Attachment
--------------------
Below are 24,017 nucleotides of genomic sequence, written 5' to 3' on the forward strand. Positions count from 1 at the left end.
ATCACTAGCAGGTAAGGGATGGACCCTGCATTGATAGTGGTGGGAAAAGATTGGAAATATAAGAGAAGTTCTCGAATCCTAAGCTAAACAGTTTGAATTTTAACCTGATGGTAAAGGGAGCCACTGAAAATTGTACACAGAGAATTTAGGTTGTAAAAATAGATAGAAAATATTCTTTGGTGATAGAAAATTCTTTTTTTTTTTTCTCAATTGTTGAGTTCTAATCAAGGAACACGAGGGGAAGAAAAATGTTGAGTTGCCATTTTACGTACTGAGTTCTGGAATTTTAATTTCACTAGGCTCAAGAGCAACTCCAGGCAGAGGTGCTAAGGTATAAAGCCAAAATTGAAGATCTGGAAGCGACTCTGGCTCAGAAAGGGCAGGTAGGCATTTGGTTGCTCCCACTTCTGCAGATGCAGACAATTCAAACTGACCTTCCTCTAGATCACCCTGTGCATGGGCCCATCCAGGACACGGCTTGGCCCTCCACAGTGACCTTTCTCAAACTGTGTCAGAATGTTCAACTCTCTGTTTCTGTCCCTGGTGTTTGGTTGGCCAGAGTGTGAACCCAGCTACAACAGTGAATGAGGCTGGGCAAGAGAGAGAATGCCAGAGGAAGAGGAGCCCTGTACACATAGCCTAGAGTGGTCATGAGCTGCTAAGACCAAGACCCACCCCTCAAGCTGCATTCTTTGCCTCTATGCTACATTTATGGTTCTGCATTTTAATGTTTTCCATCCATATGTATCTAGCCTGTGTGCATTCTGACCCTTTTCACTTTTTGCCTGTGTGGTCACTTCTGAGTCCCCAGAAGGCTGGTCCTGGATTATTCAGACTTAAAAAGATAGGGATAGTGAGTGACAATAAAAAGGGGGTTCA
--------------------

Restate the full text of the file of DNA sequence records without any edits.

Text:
Below are 24,017 nucleotides of genomic sequence, written 5' to 3' on the forward strand. Positions count from 1 at the left end.
ATCACTAGCAGGTAAGGGATGGACCCTGCATTGATAGTGGTGGGAAAAGATTGGAAATATAAGAGAAGTTCTCGAATCCTAAGCTAAACAGTTTGAATTTTAACCTGATGGTAAAGGGAGCCACTGAAAATTGTACACAGAGAATTTAGGTTGTAAAAATAGATAGAAAATATTCTTTGGTGATAGAAAATTCTTTTTTTTTTTTCTCAATTGTTGAGTTCTAATCAAGGAACACGAGGGGAAGAAAAATGTTGAGTTGCCATTTTACGTACTGAGTTCTGGAATTTTAATTTCACTAGGCTCAAGAGCAACTCCAGGCAGAGGTGCTAAGGTATAAAGCCAAAATTGAAGATCTGGAAGCGACTCTGGCTCAGAAAGGGCAGGTAGGCATTTGGTTGCTCCCACTTCTGCAGATGCAGACAATTCAAACTGACCTTCCTCTAGATCACCCTGTGCATGGGCCCATCCAGGACACGGCTTGGCCCTCCACAGTGACCTTTCTCAAACTGTGTCAGAATGTTCAACTCTCTGTTTCTGTCCCTGGTGTTTGGTTGGCCAGAGTGTGAACCCAGCTACAACAGTGAATGAGGCTGGGCAAGAGAGAGAATGCCAGAGGAAGAGGAGCCCTGTACACATAGCCTAGAGTGGTCATGAGCTGCTAAGACCAAGACCCACCCCTCAAGCTGCATTCTTTGCCTCTATGCTACATTTATGGTTCTGCATTTTAATGTTTTCCATCCATATGTATCTAGCCTGTGTGCATTCTGACCCTTTTCACTTTTTGCCTGTGTGGTCACTTCTGAGTCCCCAGAAGGCTGGTCCTGGATTATTCAGACTTAAAAAGATAGGGATAGTGAGTGACAATAAAAAGGGGGTTCA